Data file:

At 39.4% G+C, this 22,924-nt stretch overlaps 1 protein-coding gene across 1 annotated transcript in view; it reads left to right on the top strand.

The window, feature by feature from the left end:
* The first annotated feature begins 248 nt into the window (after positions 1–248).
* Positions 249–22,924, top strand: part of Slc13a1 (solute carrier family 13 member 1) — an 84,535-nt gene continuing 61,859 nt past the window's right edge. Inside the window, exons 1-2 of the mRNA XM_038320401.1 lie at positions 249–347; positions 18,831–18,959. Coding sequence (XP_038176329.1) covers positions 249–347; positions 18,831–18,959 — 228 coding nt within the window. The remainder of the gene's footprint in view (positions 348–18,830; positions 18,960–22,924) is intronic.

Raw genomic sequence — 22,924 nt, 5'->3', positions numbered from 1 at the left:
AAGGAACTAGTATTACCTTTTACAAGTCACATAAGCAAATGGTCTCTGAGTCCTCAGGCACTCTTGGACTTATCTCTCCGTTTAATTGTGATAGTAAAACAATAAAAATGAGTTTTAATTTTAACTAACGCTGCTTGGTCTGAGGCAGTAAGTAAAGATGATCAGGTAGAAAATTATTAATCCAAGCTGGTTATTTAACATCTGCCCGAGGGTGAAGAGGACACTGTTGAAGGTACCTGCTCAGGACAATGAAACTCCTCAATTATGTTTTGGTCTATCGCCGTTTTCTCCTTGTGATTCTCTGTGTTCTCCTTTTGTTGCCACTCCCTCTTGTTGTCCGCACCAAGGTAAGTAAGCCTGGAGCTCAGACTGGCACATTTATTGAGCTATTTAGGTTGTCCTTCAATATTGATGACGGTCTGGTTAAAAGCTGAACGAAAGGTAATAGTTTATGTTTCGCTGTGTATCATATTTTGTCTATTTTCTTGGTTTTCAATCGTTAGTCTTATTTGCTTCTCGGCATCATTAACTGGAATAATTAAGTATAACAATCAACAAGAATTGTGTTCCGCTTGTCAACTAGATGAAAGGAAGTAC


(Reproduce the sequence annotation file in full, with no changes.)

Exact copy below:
At 39.4% G+C, this 22,924-nt stretch overlaps 1 protein-coding gene across 1 annotated transcript in view; it reads left to right on the top strand.

The window, feature by feature from the left end:
* The first annotated feature begins 248 nt into the window (after positions 1–248).
* Positions 249–22,924, top strand: part of Slc13a1 (solute carrier family 13 member 1) — an 84,535-nt gene continuing 61,859 nt past the window's right edge. Inside the window, exons 1-2 of the mRNA XM_038320401.1 lie at positions 249–347; positions 18,831–18,959. Coding sequence (XP_038176329.1) covers positions 249–347; positions 18,831–18,959 — 228 coding nt within the window. The remainder of the gene's footprint in view (positions 348–18,830; positions 18,960–22,924) is intronic.

Raw genomic sequence — 22,924 nt, 5'->3', positions numbered from 1 at the left:
AAGGAACTAGTATTACCTTTTACAAGTCACATAAGCAAATGGTCTCTGAGTCCTCAGGCACTCTTGGACTTATCTCTCCGTTTAATTGTGATAGTAAAACAATAAAAATGAGTTTTAATTTTAACTAACGCTGCTTGGTCTGAGGCAGTAAGTAAAGATGATCAGGTAGAAAATTATTAATCCAAGCTGGTTATTTAACATCTGCCCGAGGGTGAAGAGGACACTGTTGAAGGTACCTGCTCAGGACAATGAAACTCCTCAATTATGTTTTGGTCTATCGCCGTTTTCTCCTTGTGATTCTCTGTGTTCTCCTTTTGTTGCCACTCCCTCTTGTTGTCCGCACCAAGGTAAGTAAGCCTGGAGCTCAGACTGGCACATTTATTGAGCTATTTAGGTTGTCCTTCAATATTGATGACGGTCTGGTTAAAAGCTGAACGAAAGGTAATAGTTTATGTTTCGCTGTGTATCATATTTTGTCTATTTTCTTGGTTTTCAATCGTTAGTCTTATTTGCTTCTCGGCATCATTAACTGGAATAATTAAGTATAACAATCAACAAGAATTGTGTTCCGCTTGTCAACTAGATGAAAGGAAGTAC